There are four expressions wherein God put our sins away. The first is, He has blotted out our sins like a thick cloud. You remember, don't you, how in the morning we wake and sometimes find the sky covered with clouds, and by the afternoon there is not a cloud to be seen. Can any one tell where the clouds go to? They vanish and we see them no more, and no one can tell what has become of them. God has blotted out our sins like these clouds. Another verse is: "I will remove them as far as she east is from the west," Another is: "I will roll them into the depths of the sea." And there is this one which reads "Who will take them out of love to my soul and cast them behind his back." They are gone through time and eternity. Bear in mind, it is out of love He does it, not out of justice. It is not justice we want, but mercy. God feels wonderful love, which it ought to break every heart here to contemplate, and the love of God ought to sweep over this audience, and bow every head here to-night, and fill our hearts full of gratitude and praise that God so loved us, and gave himself for us. It says in Galatians, 2d chapter, 20th verse, "Who loved me and gave Himself for me." Take that verse in Isaiah, "Who loved my soul" and put it with this verse, "Who loved me and gave Himself for me," and you have it all. Christ shed every drop of his precious blood for sinners. Some people say "only one single drop of Christ's blood is enough to cleanse you from sin." It is not true. If one drop would have done it, He would have shed but one drop; but it took every drop of blood that His life had, and He gave it all up to save us. Paul says, "He loved me and gave Himself for me, and so Paul loved Him in return. If you could but get that thought in your mind that Christ has loved you so much as to give Himself for you, you cannot help loving Him in return.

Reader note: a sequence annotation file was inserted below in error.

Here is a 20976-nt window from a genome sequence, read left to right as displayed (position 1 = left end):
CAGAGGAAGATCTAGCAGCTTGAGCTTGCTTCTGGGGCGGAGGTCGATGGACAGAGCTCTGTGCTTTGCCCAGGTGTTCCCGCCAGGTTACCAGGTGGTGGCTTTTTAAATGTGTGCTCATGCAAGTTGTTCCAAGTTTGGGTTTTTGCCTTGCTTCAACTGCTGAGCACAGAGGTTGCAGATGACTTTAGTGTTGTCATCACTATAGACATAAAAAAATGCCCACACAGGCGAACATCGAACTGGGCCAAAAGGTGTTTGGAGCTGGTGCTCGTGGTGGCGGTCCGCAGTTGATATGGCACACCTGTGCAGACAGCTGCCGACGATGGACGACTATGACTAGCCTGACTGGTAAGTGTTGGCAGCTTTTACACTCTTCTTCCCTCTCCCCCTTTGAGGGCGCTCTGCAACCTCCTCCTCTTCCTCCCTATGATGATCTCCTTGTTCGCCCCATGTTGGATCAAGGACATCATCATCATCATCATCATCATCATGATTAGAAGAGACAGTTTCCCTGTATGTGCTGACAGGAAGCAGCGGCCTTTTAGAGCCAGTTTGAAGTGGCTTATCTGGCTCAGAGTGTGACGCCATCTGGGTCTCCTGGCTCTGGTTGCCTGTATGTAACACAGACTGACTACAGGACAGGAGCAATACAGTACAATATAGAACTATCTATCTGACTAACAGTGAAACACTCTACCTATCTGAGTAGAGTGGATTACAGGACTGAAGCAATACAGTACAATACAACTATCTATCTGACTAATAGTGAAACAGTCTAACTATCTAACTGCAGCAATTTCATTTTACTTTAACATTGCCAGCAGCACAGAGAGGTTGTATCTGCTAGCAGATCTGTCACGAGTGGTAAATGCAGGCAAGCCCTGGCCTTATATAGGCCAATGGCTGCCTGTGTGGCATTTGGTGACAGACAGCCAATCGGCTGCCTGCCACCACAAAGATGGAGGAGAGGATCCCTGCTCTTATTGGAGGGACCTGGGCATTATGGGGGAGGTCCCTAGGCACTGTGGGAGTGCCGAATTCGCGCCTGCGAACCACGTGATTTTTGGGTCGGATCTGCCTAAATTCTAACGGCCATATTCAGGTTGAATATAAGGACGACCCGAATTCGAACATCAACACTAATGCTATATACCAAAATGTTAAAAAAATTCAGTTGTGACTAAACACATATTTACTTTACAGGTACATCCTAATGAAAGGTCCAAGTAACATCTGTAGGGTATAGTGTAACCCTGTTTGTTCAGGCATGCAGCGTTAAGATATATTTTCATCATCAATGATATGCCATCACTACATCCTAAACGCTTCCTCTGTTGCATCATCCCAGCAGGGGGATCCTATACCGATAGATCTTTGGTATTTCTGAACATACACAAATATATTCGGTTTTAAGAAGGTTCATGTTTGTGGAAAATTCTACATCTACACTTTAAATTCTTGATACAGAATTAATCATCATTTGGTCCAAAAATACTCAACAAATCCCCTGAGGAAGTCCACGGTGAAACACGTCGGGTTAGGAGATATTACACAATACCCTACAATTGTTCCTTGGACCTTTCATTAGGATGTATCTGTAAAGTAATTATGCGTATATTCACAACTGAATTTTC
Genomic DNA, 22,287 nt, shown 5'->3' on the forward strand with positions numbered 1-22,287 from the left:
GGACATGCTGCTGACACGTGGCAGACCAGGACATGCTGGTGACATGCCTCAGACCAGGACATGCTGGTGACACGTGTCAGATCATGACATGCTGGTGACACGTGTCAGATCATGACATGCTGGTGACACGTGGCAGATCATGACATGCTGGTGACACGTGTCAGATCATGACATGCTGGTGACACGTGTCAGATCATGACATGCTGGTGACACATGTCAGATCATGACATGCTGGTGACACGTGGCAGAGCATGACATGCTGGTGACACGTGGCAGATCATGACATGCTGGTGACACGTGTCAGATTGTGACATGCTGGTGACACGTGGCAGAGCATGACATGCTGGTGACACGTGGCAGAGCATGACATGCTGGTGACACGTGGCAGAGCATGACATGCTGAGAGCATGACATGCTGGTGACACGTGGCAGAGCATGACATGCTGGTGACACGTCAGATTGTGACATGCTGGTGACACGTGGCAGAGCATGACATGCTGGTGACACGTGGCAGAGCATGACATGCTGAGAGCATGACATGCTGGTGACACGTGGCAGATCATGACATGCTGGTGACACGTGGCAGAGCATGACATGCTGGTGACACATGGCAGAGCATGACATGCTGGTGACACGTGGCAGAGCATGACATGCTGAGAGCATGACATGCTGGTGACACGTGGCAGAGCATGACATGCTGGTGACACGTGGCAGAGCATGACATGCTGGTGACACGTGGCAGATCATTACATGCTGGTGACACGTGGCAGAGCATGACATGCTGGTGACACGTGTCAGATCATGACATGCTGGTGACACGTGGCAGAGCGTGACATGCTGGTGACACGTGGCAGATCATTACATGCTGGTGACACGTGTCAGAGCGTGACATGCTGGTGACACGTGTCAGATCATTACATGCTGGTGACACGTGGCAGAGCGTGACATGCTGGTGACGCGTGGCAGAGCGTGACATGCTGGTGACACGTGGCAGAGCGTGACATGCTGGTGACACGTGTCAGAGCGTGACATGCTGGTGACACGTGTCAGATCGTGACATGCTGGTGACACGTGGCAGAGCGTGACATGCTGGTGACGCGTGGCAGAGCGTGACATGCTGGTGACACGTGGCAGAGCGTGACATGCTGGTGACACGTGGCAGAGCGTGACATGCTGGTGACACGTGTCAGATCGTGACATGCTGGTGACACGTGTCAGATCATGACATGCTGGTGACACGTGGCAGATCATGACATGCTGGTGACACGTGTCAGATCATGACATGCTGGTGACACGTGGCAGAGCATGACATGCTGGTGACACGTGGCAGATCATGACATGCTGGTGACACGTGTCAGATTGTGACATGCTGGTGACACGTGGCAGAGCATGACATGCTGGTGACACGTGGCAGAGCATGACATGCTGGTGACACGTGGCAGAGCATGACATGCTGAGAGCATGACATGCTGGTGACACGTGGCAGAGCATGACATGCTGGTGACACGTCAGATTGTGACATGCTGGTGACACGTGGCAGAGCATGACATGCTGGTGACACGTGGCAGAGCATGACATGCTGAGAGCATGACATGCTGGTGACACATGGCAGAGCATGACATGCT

EXCUSES OF MEN
"And they all with one consent began to make excuse."--St. Luke, xiv., part of 18th verse.
We read in the 14th chapter of Luke that Christ is invited by one of the chief Pharisees to take supper with him on the Sabbath. I think by reading it carefully you will find it was a snare that the Pharisees were setting for Christ, that they were trying to get Him into some trouble, in order to get some reason that they might put Him out of the way. The law was that a man should not work on the Sabbath day, and the Pharisees were all the time bringing charges against Christ, because He was, as they said, working on the Sabbath! And so this Pharisee invited Him to his house, and there was a great company there. They had a certain man there who had the dropsy. Undoubtedly they had sent a servant out to get the man in so as to have him ready for the occasion. They had him sitting right opposite to Christ. Christ said to the Pharisees and the others sitting by, "Is it lawful to heal on the Sabbath day?" And there wouldn't one of them answer Him a word.
One after another, I can imagine, looked down, and it was as if they had said, "Keep still now," and they held their peace. Christ said to the man who had the dropsy, "You may be healed," and the man got up and walked borne a perfectly sound man. Christ said to the Pharisees, "If any of you have an ass or an ox fallen into the pit, will you not straightway pull him out on the Sabbath day?" And they said not a word. They knew very well that if any of them had an ox or an ass fallen into the pit they would save him if it was on the Sabbath day. But they said nothing. They were all the time putting questions to Him; but see how Christ answered all these questions. It would be well for you to take your Bible and go through the Scriptures and see with what wisdom and tact those questions were answered that were put to Christ.